Workshop New Tools Day #5: It never ends, yay!
Enticing new tools from Pedro's, Unior, Abbey, Daysaver, SQLab, and plenty more.
Welcome back! In this edition of
New Tools Days, you’ll find a couple of desirable pocket-sized multi-tools, two of the nicest cassette lockring sockets going, a way to bring new life into an outdated derailleur hanger gauge, a ratchet that fits in places others don’t, and plenty more.
As usual with the New Tools Day series, my goal is to provide you, the reader, with knowledge of the tools that extend well beyond the usual brand-provided information. If you’re not in the market for new metal bling, hopefully you’ll still learn something here.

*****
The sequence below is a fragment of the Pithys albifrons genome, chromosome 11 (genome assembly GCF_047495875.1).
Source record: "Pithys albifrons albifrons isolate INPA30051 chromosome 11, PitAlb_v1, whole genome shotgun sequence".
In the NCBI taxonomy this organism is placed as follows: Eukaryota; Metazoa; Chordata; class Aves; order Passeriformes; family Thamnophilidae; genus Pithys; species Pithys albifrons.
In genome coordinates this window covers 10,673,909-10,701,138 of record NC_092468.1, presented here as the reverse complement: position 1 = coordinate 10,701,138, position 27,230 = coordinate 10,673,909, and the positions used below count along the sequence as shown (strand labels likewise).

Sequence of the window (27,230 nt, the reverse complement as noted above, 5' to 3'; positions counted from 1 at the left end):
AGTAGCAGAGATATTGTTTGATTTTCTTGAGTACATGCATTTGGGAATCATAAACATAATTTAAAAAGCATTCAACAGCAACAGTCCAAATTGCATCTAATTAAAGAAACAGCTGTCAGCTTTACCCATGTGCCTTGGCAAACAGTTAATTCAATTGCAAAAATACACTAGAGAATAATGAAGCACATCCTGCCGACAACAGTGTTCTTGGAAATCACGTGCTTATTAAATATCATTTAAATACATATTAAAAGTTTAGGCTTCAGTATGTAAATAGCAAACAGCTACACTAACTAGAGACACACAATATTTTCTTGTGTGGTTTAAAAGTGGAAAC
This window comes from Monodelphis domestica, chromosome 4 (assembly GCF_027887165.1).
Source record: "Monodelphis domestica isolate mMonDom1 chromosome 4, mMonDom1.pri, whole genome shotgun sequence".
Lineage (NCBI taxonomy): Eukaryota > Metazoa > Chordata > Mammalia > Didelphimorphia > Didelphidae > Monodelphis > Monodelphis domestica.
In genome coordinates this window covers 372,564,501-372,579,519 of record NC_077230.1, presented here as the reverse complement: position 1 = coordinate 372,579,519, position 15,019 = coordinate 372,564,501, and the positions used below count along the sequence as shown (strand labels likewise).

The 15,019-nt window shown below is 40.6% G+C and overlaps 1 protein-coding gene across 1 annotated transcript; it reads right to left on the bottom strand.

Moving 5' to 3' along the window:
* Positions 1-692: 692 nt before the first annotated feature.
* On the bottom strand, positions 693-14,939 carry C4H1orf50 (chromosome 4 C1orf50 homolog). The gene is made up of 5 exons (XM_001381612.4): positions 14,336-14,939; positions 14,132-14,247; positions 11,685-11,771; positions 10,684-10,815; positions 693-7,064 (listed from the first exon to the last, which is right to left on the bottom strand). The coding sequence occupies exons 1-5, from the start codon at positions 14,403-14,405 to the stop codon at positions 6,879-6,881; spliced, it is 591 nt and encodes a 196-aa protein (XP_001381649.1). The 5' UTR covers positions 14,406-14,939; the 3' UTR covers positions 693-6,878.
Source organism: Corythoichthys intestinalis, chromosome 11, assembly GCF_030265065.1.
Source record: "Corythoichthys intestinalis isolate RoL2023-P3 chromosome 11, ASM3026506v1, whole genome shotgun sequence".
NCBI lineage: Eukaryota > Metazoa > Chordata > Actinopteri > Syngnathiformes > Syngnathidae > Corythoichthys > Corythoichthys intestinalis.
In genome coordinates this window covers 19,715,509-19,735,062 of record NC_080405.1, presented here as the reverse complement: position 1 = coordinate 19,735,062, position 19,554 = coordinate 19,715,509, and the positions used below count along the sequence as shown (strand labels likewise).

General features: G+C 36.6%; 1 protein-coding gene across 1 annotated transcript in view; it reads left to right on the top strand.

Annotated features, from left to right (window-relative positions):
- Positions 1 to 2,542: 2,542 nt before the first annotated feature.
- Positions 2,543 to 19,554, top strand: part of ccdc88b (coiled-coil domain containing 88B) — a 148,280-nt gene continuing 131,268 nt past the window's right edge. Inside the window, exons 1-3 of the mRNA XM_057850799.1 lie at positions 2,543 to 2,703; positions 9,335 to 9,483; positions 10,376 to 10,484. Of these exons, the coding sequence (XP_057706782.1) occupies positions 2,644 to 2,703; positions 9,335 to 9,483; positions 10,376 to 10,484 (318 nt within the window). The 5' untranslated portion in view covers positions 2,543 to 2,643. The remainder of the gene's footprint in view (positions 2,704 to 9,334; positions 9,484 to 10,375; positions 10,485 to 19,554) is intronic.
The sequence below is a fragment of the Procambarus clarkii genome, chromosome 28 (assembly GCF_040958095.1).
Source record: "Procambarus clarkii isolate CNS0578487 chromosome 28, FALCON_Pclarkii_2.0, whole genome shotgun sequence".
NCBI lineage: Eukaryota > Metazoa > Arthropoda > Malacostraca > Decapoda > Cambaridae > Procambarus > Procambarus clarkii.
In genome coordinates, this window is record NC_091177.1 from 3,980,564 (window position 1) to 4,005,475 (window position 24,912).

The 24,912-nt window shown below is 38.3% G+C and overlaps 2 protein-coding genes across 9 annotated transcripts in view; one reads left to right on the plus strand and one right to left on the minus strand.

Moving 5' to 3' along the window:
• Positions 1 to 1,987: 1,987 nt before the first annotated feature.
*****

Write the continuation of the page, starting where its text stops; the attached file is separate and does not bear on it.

On that topic, I’m looking to gauge interest in a newsletter focussed on all things tools, the use of tools, and perhaps even the act of fixing bikes. If you’re keen, whether you’re an Escape Collective member or not, please sign up.
Oh, and a quick mention that throughout this gallery you’ll find varying currencies, quoted based on known availability. Google is your friend for finding local sellers. Ok, on with the show!